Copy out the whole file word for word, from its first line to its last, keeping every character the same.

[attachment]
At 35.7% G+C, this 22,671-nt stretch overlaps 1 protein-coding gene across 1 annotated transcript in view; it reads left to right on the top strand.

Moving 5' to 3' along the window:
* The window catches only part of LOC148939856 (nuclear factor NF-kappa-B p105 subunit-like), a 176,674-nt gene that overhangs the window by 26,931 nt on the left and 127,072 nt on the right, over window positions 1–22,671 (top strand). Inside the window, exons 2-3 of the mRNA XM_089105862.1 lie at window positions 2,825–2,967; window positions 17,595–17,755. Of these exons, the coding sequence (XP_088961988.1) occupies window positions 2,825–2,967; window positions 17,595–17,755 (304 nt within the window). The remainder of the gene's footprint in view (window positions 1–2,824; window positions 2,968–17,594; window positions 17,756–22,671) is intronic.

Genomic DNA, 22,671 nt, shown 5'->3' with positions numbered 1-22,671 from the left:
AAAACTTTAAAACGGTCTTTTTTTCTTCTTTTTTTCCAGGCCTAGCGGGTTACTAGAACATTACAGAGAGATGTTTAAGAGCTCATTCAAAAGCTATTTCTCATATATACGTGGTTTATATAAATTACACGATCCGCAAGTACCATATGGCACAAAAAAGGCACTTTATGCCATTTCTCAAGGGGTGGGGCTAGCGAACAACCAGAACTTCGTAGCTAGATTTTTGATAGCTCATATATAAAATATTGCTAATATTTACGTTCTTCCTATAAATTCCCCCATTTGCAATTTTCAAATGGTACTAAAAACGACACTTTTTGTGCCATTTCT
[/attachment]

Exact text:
At 35.7% G+C, this 22,671-nt stretch overlaps 1 protein-coding gene across 1 annotated transcript in view; it reads left to right on the top strand.

Moving 5' to 3' along the window:
* The window catches only part of LOC148939856 (nuclear factor NF-kappa-B p105 subunit-like), a 176,674-nt gene that overhangs the window by 26,931 nt on the left and 127,072 nt on the right, over window positions 1–22,671 (top strand). Inside the window, exons 2-3 of the mRNA XM_089105862.1 lie at window positions 2,825–2,967; window positions 17,595–17,755. Of these exons, the coding sequence (XP_088961988.1) occupies window positions 2,825–2,967; window positions 17,595–17,755 (304 nt within the window). The remainder of the gene's footprint in view (window positions 1–2,824; window positions 2,968–17,594; window positions 17,756–22,671) is intronic.

Genomic DNA, 22,671 nt, shown 5'->3' with positions numbered 1-22,671 from the left:
AAAACTTTAAAACGGTCTTTTTTTCTTCTTTTTTTCCAGGCCTAGCGGGTTACTAGAACATTACAGAGAGATGTTTAAGAGCTCATTCAAAAGCTATTTCTCATATATACGTGGTTTATATAAATTACACGATCCGCAAGTACCATATGGCACAAAAAAGGCACTTTATGCCATTTCTCAAGGGGTGGGGCTAGCGAACAACCAGAACTTCGTAGCTAGATTTTTGATAGCTCATATATAAAATATTGCTAATATTTACGTTCTTCCTATAAATTCCCCCATTTGCAATTTTCAAATGGTACTAAAAACGACACTTTTTGTGCCATTTCT